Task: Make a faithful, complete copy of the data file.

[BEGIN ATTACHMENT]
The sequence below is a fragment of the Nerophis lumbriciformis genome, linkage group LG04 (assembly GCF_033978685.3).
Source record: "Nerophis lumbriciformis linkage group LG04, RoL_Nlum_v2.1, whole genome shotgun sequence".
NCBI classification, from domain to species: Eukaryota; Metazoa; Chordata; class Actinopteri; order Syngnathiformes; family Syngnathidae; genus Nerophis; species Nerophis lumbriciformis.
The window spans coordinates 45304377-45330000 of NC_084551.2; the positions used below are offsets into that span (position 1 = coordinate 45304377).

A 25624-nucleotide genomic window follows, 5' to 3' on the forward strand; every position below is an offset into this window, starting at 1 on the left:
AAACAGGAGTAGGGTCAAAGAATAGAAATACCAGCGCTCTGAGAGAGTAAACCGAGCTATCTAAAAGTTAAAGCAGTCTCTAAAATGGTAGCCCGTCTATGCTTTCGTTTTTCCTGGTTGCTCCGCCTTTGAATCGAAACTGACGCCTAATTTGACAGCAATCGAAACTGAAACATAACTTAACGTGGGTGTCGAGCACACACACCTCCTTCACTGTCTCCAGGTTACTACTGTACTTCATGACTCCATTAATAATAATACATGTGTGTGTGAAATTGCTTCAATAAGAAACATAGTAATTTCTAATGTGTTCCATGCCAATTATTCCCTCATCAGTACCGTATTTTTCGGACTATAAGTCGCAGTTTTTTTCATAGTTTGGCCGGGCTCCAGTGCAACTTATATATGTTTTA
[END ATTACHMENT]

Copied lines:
The sequence below is a fragment of the Nerophis lumbriciformis genome, linkage group LG04 (assembly GCF_033978685.3).
Source record: "Nerophis lumbriciformis linkage group LG04, RoL_Nlum_v2.1, whole genome shotgun sequence".
NCBI classification, from domain to species: Eukaryota; Metazoa; Chordata; class Actinopteri; order Syngnathiformes; family Syngnathidae; genus Nerophis; species Nerophis lumbriciformis.
The window spans coordinates 45304377-45330000 of NC_084551.2; the positions used below are offsets into that span (position 1 = coordinate 45304377).

A 25624-nucleotide genomic window follows, 5' to 3' on the forward strand; every position below is an offset into this window, starting at 1 on the left:
AAACAGGAGTAGGGTCAAAGAATAGAAATACCAGCGCTCTGAGAGAGTAAACCGAGCTATCTAAAAGTTAAAGCAGTCTCTAAAATGGTAGCCCGTCTATGCTTTCGTTTTTCCTGGTTGCTCCGCCTTTGAATCGAAACTGACGCCTAATTTGACAGCAATCGAAACTGAAACATAACTTAACGTGGGTGTCGAGCACACACACCTCCTTCACTGTCTCCAGGTTACTACTGTACTTCATGACTCCATTAATAATAATACATGTGTGTGTGAAATTGCTTCAATAAGAAACATAGTAATTTCTAATGTGTTCCATGCCAATTATTCCCTCATCAGTACCGTATTTTTCGGACTATAAGTCGCAGTTTTTTTCATAGTTTGGCCGGGCTCCAGTGCAACTTATATATGTTTTA